LAURA ROZEN: I think there’s some. I mean, Iraqi Kurds say they have some emotional attachment to the PKK, but I don’t think that is the real obstacle to getting the Iraqi Kurds to assist the Turks and the Americans in finding a resolution to the PKK problem. I think the Iraqi Kurds are trying to find all the leverage they can in this complicated situation to seek the things that they would like to get from the Americans over the next few years.
JUAN GONZALEZ: And, of course, Iran also has a Kurdish minority. Is there any indication of continuing unrest in the Kurdish sections of Iran?
LAURA ROZEN: I think there is some violence by Iranian Kurds against the Tehran regime and also by other ethnic minorities in Iran, including the Baluch, the Azeris. There’s a lot of rumor and suspicion, including from the Iranian regime, that this is U.S.-backed. It’s hard to find evidence of the U.S. supporting these groups. I asked General Ralston a couple months ago, and he said, to his knowledge, the U.S. is not giving any support to the PKK. He said he’s got that from the highest levels. But he was careful in answering my question to not mention an Iranian offshoot of the PKK called the PJAK. He kept saying, "Well, the U.S. is not supporting the PKK." It’s not clear to me that the U.S. is not in some way perhaps supporting this other Iranian cousin of the PKK.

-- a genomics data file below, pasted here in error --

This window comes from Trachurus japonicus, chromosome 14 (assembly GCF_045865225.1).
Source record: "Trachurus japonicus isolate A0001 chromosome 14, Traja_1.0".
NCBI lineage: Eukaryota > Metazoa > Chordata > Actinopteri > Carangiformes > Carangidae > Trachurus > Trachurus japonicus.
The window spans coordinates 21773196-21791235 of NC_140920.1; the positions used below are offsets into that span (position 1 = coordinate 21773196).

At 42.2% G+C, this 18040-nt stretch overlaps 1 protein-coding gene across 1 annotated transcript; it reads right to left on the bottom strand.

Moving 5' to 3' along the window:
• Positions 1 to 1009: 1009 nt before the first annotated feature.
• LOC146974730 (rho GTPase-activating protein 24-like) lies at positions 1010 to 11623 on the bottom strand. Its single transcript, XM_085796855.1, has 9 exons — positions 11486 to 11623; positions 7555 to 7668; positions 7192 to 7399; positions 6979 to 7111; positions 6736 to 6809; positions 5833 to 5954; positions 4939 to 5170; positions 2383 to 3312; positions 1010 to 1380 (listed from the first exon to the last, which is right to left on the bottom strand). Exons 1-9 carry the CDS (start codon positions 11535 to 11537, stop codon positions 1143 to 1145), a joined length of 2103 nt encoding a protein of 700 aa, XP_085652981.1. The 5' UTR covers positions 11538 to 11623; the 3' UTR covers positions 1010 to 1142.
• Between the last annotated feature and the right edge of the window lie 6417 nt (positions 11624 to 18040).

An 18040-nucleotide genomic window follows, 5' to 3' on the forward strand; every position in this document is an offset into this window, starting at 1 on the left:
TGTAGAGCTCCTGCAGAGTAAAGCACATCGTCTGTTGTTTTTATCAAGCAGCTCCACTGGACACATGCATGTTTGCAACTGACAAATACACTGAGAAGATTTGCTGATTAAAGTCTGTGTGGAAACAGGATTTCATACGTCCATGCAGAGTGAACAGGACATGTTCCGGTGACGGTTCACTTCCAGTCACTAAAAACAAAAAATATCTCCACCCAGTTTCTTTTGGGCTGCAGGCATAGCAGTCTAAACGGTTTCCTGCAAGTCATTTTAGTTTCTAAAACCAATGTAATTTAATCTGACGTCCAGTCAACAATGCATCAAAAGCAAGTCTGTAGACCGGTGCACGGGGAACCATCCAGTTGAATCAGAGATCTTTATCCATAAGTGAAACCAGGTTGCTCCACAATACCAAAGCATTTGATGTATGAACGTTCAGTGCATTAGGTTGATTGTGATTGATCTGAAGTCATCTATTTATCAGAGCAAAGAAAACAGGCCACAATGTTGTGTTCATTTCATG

AMY GOODMAN: I want to go back to Scott Peterson in Istanbul, Christian Science Monitor reporter. These elections that are coming up, the significance of them, and could you see an all-out attack by Turkey on northern Iraq, on Kurdistan?